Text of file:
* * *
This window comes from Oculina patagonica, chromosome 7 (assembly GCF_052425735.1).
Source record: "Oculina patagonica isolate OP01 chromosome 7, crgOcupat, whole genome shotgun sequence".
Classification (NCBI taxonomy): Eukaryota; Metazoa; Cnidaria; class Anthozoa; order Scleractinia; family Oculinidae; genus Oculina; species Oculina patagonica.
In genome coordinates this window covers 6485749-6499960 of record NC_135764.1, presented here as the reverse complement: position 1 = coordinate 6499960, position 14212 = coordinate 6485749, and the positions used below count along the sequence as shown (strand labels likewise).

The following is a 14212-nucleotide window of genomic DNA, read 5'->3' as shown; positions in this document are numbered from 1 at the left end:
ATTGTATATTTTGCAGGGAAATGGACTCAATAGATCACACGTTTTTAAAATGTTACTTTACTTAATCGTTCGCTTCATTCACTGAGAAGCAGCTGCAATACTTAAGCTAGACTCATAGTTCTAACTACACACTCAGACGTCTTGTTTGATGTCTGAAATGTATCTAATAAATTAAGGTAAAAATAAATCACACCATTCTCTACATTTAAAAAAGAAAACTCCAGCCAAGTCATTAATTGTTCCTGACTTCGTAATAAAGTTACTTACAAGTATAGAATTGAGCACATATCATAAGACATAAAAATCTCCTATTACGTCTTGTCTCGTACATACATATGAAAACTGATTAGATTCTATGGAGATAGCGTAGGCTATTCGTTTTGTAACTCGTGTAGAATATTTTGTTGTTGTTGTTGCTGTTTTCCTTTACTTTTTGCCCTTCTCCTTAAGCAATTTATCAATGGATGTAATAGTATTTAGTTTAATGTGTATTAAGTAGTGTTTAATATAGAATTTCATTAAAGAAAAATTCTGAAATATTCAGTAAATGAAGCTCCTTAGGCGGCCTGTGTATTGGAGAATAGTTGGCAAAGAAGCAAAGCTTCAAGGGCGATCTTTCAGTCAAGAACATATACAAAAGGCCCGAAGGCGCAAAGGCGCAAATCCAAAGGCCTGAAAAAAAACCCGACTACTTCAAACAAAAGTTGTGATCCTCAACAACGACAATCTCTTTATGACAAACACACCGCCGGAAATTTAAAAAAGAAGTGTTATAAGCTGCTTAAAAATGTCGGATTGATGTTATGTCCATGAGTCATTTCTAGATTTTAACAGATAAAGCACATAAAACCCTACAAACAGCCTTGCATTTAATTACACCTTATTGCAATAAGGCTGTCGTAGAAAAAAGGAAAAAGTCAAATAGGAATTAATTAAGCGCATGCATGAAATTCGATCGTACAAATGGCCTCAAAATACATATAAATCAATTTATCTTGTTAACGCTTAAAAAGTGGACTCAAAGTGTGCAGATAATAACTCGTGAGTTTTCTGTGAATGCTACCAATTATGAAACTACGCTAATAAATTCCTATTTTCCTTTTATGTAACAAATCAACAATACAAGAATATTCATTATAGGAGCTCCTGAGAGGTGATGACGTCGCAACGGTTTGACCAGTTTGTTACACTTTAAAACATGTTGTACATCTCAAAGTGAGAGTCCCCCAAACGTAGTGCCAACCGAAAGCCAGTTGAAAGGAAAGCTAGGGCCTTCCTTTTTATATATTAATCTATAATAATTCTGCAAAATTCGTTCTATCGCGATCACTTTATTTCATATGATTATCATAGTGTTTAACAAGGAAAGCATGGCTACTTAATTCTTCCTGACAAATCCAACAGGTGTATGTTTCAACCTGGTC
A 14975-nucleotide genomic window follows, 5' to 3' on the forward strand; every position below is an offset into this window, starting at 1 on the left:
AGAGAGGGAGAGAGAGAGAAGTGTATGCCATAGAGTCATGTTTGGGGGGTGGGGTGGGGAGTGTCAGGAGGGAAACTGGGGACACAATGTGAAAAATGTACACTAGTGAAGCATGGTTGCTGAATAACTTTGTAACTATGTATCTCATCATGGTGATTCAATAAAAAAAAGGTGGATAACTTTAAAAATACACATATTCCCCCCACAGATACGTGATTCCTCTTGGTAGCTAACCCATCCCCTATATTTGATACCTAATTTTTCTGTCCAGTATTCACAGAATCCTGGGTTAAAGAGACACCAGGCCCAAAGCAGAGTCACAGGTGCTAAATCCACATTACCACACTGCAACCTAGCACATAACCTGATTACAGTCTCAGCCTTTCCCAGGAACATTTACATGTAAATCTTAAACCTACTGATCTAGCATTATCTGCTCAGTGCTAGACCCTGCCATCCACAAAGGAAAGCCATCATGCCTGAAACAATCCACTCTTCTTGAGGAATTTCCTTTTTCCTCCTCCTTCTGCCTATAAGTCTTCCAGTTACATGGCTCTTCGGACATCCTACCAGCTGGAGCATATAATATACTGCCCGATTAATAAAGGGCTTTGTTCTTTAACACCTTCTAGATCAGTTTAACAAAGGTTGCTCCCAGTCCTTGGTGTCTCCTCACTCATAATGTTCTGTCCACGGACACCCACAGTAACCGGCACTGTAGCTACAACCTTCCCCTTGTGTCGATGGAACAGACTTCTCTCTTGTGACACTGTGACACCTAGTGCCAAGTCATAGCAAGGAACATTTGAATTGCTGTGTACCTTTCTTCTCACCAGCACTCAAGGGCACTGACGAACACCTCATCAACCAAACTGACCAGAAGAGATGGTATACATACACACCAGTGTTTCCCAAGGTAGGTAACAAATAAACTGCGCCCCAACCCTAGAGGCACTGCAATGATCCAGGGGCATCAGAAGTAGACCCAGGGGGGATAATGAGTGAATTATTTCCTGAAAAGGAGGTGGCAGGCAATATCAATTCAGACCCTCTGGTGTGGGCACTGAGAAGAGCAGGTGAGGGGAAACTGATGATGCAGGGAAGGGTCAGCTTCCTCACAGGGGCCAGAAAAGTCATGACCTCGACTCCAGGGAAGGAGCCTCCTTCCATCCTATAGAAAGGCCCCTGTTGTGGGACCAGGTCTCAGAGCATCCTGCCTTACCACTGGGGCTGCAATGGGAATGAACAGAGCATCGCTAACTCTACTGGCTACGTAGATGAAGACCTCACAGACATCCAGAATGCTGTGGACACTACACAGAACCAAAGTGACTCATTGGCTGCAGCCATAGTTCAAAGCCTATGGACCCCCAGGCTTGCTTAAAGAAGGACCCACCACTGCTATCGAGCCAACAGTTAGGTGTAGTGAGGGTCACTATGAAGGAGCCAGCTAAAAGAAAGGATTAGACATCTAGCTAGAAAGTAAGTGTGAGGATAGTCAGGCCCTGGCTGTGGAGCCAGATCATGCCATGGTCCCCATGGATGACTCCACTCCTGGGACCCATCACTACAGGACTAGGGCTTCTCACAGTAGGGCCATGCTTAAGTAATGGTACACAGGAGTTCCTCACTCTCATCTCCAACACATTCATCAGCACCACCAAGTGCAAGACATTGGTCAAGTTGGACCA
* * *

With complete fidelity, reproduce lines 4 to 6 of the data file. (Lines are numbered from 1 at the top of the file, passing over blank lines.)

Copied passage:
In genome coordinates this window covers 6485749-6499960 of record NC_135764.1, presented here as the reverse complement: position 1 = coordinate 6499960, position 14212 = coordinate 6485749, and the positions used below count along the sequence as shown (strand labels likewise).

The following is a 14212-nucleotide window of genomic DNA, read 5'->3' as shown; positions in this document are numbered from 1 at the left end:
ATTGTATATTTTGCAGGGAAATGGACTCAATAGATCACACGTTTTTAAAATGTTACTTTACTTAATCGTTCGCTTCATTCACTGAGAAGCAGCTGCAATACTTAAGCTAGACTCATAGTTCTAACTACACACTCAGACGTCTTGTTTGATGTCTGAAATGTATCTAATAAATTAAGGTAAAAATAAATCACACCATTCTCTACATTTAAAAAAGAAAACTCCAGCCAAGTCATTAATTGTTCCTGACTTCGTAATAAAGTTACTTACAAGTATAGAATTGAGCACATATCATAAGACATAAAAATCTCCTATTACGTCTTGTCTCGTACATACATATGAAAACTGATTAGATTCTATGGAGATAGCGTAGGCTATTCGTTTTGTAACTCGTGTAGAATATTTTGTTGTTGTTGTTGCTGTTTTCCTTTACTTTTTGCCCTTCTCCTTAAGCAATTTATCAATGGATGTAATAGTATTTAGTTTAATGTGTATTAAGTAGTGTTTAATATAGAATTTCATTAAAGAAAAATTCTGAAATATTCAGTAAATGAAGCTCCTTAGGCGGCCTGTGTATTGGAGAATAGTTGGCAAAGAAGCAAAGCTTCAAGGGCGATCTTTCAGTCAAGAACATATACAAAAGGCCCGAAGGCGCAAAGGCGCAAATCCAAAGGCCTGAAAAAAAACCCGACTACTTCAAACAAAAGTTGTGATCCTCAACAACGACAATCTCTTTATGACAAACACACCGCCGGAAATTTAAAAAAGAAGTGTTATAAGCTGCTTAAAAATGTCGGATTGATGTTATGTCCATGAGTCATTTCTAGATTTTAACAGATAAAGCACATAAAACCCTACAAACAGCCTTGCATTTAATTACACCTTATTGCAATAAGGCTGTCGTAGAAAAAAGGAAAAAGTCAAATAGGAATTAATTAAGCGCATGCATGAAATTCGATCGTACAAATGGCCTCAAAATACATATAAATCAATTTATCTTGTTAACGCTTAAAAAGTGGACTCAAAGTGTGCAGATAATAACTCGTGAGTTTTCTGTGAATGCTACCAATTATGAAACTACGCTAATAAATTCCTATTTTCCTTTTATGTAACAAATCAACAATACAAGAATATTCATTATAGGAGCTCCTGAGAGGTGATGACGTCGCAACGGTTTGACCAGTTTGTTACACTTTAAAACATGTTGTACATCTCAAAGTGAGAGTCCCCCAAACGTAGTGCCAACCGAAAGCCAGTTGAAAGGAAAGCTAGGGCCTTCCTTTTTATATATTAATCTATAATAATTCTGCAAAATTCGTTCTATCGCGATCACTTTATTTCATATGATTATCATAGTGTTTAACAAGGAAAGCATGGCTACTTAATTCTTCCTGACAAATCCAACAGGTGTATGTTTCAACCTGGTC